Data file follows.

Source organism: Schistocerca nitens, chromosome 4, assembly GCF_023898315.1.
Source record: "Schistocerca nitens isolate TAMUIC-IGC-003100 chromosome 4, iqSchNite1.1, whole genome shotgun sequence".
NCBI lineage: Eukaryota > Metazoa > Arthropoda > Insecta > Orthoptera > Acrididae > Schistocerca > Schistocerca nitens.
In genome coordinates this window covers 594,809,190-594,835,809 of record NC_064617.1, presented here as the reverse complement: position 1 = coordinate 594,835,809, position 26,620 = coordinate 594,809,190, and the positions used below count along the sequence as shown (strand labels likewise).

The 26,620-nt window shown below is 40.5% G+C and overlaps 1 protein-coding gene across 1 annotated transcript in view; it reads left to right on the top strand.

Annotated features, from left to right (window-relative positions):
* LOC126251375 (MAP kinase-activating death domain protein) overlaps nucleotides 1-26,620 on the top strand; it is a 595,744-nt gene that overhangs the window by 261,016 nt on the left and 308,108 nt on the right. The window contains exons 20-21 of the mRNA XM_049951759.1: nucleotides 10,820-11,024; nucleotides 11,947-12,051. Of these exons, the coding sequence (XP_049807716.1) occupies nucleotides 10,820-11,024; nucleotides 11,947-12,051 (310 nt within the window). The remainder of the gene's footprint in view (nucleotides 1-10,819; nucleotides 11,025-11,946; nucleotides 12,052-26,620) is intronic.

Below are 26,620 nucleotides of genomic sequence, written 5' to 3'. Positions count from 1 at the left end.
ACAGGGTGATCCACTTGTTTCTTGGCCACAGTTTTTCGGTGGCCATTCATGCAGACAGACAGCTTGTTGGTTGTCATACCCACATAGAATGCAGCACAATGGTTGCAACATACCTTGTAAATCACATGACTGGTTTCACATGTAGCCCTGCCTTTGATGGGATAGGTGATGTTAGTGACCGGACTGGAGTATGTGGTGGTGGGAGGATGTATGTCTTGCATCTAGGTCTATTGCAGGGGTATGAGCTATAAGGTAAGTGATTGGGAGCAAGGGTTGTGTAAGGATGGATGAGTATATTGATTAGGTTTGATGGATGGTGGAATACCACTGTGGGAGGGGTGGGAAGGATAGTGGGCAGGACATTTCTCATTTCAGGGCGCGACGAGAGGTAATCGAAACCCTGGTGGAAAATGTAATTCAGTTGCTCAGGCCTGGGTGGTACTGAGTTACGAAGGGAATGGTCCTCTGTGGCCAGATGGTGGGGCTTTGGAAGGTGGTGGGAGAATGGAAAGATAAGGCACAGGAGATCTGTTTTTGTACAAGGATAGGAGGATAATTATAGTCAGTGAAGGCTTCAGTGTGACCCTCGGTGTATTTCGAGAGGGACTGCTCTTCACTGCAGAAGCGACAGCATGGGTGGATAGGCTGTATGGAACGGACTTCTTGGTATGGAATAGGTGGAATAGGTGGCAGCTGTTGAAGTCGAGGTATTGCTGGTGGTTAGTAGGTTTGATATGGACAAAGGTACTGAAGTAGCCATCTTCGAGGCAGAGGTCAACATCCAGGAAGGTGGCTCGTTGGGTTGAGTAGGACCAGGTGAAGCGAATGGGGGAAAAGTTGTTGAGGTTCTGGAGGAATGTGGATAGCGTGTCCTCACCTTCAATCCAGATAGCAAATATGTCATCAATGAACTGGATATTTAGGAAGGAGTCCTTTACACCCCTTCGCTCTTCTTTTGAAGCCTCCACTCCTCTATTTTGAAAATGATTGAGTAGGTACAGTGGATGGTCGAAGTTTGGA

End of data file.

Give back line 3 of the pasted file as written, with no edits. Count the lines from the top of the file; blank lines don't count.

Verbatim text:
NCBI lineage: Eukaryota > Metazoa > Arthropoda > Insecta > Orthoptera > Acrididae > Schistocerca > Schistocerca nitens.